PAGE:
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From: Stephen Smalley <sds@tycho.nsa.gov>
To: Casey Schaufler <casey@schaufler-ca.com>,
	Ondrej Mosnacek <omosnace@redhat.com>,
	selinux@vger.kernel.org, Paul Moore <paul@paul-moore.com>
Cc: linux-security-module@vger.kernel.org,
	Greg Kroah-Hartman <gregkh@linuxfoundation.org>,
	Tejun Heo <tj@kernel.org>,
	linux-fsdevel@vger.kernel.org, cgroups@vger.kernel.org
Subject: Re: [PATCH v2 0/3] Allow initializing the kernfs node's secctx based on its parent
Date: Thu, 10 Jan 2019 09:15:51 -0500
Message-ID: <93d310a7-0bce-dccd-8136-c659a460e084@tycho.nsa.gov> (raw)
In-Reply-To: <ef22910a-4922-5f66-b7c5-7a7c1dbad8e6@schaufler-ca.com>

On 1/9/19 5:03 PM, Casey Schaufler wrote:
> On 1/9/2019 12:37 PM, Stephen Smalley wrote:
>> On 1/9/19 12:19 PM, Casey Schaufler wrote:
>>> On 1/9/2019 8:28 AM, Ondrej Mosnacek wrote:
>>>> Changes in v2:
>>>> - add docstring for the new hook in union security_list_options
>>>> - initialize *ctx to NULL and *ctxlen to 0 in case the hook is not
>>>>     implemented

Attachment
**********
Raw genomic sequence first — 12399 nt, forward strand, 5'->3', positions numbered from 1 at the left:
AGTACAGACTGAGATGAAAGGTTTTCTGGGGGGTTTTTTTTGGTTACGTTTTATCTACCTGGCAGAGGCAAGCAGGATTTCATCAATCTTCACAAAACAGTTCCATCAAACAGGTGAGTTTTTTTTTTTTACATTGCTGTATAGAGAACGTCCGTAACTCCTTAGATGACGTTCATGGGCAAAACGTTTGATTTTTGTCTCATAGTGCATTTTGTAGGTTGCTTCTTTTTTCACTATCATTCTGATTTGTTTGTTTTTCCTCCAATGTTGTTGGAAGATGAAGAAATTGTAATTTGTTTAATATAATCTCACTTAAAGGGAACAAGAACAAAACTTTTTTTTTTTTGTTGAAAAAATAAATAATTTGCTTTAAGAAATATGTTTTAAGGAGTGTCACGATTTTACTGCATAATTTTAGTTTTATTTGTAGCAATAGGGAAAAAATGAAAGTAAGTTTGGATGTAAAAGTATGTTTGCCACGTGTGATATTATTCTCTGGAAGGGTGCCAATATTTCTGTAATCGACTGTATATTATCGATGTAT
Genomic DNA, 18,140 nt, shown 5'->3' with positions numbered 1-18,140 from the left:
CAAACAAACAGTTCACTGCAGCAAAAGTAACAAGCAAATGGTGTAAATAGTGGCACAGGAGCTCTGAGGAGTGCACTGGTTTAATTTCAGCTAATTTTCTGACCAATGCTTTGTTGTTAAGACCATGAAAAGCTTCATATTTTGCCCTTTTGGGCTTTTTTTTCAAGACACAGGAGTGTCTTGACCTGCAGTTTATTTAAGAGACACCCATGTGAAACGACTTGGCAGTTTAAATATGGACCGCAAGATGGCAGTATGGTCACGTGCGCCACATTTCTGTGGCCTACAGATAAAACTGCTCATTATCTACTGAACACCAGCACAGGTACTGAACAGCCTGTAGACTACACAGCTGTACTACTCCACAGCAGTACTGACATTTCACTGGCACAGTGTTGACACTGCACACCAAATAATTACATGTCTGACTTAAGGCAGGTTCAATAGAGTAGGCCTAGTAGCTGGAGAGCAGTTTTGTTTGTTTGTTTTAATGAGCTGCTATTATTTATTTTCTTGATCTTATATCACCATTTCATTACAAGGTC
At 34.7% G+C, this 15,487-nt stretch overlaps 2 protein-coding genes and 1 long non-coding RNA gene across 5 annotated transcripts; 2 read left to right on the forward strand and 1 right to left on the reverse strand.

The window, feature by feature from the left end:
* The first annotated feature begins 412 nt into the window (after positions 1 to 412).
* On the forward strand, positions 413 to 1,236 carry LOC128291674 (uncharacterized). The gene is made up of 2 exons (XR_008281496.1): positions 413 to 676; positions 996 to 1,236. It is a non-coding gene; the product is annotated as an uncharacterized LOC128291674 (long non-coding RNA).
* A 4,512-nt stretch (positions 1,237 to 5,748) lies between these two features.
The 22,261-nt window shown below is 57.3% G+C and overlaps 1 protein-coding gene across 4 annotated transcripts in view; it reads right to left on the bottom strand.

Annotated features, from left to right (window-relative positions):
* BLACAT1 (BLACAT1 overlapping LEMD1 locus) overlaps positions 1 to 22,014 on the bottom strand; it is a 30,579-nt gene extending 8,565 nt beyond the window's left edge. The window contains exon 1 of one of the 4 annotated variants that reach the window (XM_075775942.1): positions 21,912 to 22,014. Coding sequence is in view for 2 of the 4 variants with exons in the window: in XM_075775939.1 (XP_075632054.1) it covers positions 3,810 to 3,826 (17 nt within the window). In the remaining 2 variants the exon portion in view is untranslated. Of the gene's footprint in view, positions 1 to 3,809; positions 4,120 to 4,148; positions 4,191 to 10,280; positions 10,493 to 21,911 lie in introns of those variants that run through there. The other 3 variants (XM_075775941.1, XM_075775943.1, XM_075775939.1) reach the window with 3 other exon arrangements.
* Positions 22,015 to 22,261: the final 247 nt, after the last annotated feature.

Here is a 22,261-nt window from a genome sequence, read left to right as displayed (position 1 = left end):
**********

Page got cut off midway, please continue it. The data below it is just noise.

>>>> v1: https://lore.kernel.org/selinux/20190109091028.24485-1-omosnace@redhat.com/T/
>>>>
>>>> This series adds a new security hook that allows to initialize the security
>>>> context of kernfs properly, taking into account the parent context. Kernfs
>>>> nodes require special handling here, since they are not bound to specific
>>>> inodes/superblocks, but instead represent the backing tree structure that
>>>> is used to build the VFS tree when the kernfs tree is mounted.
>>>>
>>>> The kernfs nodes initially do not store any security context and rely on
>>>> the LSM to assign some default context to inodes created over them.
>>>
>>> This seems like a bug in kernfs. Why doesn't kernfs adhere to the usual
>>> and expected filesystem behavior?
>>
>> sysfs / kernfs didn't support xattrs at all when we first added support for setting security contexts to it, so originally all sysfs / kernfs inodes had a single security context, and we only required separate storage for the inodes that were explicitly labeled by userspace.
>>
>> Later kernfs grew support for trusted.* xattrs using simple_xattrs but the existing security.* support was left mostly unchanged.
> 
> OK, so as I said, this seems like a bug in kernfs.
> 
>>
>>>
>>>> Kernfs
>>>> inodes, however, allow setting an explicit context via the *setxattr(2)
>>>> syscalls, in which case the context is stored inside the kernfs node's
>>>> metadata.
>>>>
>>>> SELinux (and possibly other LSMs) initialize the context of newly created
>>>> FS objects based on the parent object's context (usually the child inherits
>>>> the parent's context, unless the policy dictates otherwise).
>>>
>>> An LSM might use information about the parent other than the "context".